Gina Kolata, Peter Baker and Noah Weiland
Modest results from a federal trial of an experimental drug helped send the stock market soaring on Wednesday, another sign of the desperation for a viable treatment against the coronavirus.
Just before markets opened, Gilead, maker of the antiviral drug remdesivir, announced that it was “aware of positive data” about the drug’s performance in a federal trial, sending futures upward. Trading in the company’s shares was briefly halted.
Later, in a briefing at the White House, Dr. Anthony S. Fauci, director of the National Institute of Allergy and Infectious Diseases, said the trial had shown that treatment with the drug could modestly speed recovery in patients infected with the coronavirus.
The improvement in recovery times “doesn’t seem like a knockout 100 percent,” Dr. Fauci conceded, but “it is a very important proof of concept, because what it has proven is that a drug can block this virus.”
Sitting at Dr. Fauci’s side, President Trump said, “Certainly it’s positive, it’s a very positive event.” In past weeks, he has repeatedly hailed remdesivir as a potential “game changer,” despite spotty evidence.
Business leaders, scientists and politicians alike are scrambling to find ways to fight an insidious epidemic and to reopen a devastated economy. The virus has claimed at least 60,000 lives in the United States, and more than 200,000 worldwide. There have been precious few reasons for optimism, and the markets seized on the news.
The trial sponsored by the National Institute of Allergy and Infectious Diseases enrolled 1,063 patients who were given remdesivir or a placebo. The time to recovery averaged 11 days among those who got the drug, compared with 15 days for those who got the placebo.
There were fewer deaths in the remdesivir group, but the result did not reach statistical significance, Dr. Fauci said. Deaths were not a primary measure in the trial.
Dr. Fauci cautioned that the results of the study still needed to be properly peer-reviewed, but he was optimistic that remdesivir would become “the standard of care” for patients with Covid-19.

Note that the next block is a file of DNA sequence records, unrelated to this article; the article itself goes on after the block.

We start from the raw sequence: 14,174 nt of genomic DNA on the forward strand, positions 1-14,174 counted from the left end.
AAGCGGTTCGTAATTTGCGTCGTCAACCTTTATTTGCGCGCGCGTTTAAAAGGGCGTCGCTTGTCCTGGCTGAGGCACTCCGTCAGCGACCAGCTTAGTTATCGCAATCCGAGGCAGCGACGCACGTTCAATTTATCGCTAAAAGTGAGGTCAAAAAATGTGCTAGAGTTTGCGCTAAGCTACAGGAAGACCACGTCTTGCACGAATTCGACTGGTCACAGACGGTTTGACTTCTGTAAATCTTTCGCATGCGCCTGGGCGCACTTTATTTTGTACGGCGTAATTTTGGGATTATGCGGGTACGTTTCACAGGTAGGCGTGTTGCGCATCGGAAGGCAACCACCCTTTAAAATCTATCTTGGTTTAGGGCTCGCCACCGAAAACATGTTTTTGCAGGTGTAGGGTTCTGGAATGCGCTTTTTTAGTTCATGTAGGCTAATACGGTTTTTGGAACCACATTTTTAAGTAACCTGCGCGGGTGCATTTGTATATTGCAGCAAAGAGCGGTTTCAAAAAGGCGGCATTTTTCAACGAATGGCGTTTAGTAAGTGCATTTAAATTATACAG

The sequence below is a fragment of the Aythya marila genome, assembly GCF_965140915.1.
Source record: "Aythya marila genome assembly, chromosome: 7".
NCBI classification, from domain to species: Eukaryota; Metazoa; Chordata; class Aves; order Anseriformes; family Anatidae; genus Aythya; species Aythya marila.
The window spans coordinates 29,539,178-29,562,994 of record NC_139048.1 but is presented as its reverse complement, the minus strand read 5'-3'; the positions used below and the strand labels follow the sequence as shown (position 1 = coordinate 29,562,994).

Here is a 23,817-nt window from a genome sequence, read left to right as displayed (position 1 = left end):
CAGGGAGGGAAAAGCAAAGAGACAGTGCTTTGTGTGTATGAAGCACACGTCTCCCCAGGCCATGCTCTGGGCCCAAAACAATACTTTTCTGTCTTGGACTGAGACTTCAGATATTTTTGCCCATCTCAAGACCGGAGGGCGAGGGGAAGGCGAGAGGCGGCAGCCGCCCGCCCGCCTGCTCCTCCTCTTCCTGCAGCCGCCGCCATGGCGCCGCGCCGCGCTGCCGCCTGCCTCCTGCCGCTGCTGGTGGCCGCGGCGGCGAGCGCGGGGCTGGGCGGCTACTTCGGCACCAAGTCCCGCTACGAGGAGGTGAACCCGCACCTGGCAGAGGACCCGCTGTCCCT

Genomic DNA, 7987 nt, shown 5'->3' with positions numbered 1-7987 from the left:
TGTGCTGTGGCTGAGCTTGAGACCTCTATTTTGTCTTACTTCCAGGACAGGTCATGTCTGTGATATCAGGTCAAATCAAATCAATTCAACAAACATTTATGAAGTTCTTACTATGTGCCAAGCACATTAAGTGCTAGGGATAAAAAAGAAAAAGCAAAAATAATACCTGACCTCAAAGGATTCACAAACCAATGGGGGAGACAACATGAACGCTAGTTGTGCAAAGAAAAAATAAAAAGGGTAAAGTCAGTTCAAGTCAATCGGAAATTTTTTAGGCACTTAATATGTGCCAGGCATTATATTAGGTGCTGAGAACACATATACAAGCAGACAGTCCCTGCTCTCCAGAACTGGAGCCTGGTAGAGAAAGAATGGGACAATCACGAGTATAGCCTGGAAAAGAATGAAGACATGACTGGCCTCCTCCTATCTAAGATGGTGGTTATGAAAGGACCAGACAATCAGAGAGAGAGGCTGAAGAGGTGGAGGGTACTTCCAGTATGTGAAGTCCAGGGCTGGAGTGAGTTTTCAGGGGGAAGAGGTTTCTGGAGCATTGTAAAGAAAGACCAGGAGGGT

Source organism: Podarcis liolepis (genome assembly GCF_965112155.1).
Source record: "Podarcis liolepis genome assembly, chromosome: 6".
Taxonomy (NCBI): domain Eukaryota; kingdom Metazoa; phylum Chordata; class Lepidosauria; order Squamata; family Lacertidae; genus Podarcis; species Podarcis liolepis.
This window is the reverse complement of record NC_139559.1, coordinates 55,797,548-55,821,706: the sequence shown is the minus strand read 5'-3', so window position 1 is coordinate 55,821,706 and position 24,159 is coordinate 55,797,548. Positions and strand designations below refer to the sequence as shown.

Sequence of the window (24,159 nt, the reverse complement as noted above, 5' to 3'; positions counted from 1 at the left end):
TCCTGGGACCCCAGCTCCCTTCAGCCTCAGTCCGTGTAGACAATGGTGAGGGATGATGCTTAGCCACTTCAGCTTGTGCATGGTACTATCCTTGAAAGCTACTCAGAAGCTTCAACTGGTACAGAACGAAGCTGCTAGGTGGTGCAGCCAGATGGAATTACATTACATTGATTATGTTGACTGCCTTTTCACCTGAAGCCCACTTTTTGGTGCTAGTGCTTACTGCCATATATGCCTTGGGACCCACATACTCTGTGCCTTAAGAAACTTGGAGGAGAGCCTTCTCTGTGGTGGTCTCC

Some scientists were unsettled by the way in which the findings were reported. The disclosure of trial results in a political setting, before peer review or publication, is very unusual, said Dr. Steven Nissen, a cardiologist at the Cleveland Clinic who has conducted dozens of clinical trials.
“Where are the data?” he asked. Scientists will need to see figures on harms associated with the drug in order to assess its benefits, he added.
“This is too important to be handled in such a sloppy fashion,” Dr. Nissen said.
Dr. Michele Barry, a global health expert at Stanford University, said she had faith in Dr. Fauci’s assessment. Still, she added, “It is unusual to call a drug the ‘standard of care’ until peer review of data and publication, and before studies have shown benefit in mortality.”
The Food and Drug Administration is likely at some point to announce an emergency approval for remdesivir, a senior administration official told The New York Times. Another drug touted by the president, hydrochloroquine, also was granted such an approval, but results in patients have been disappointing.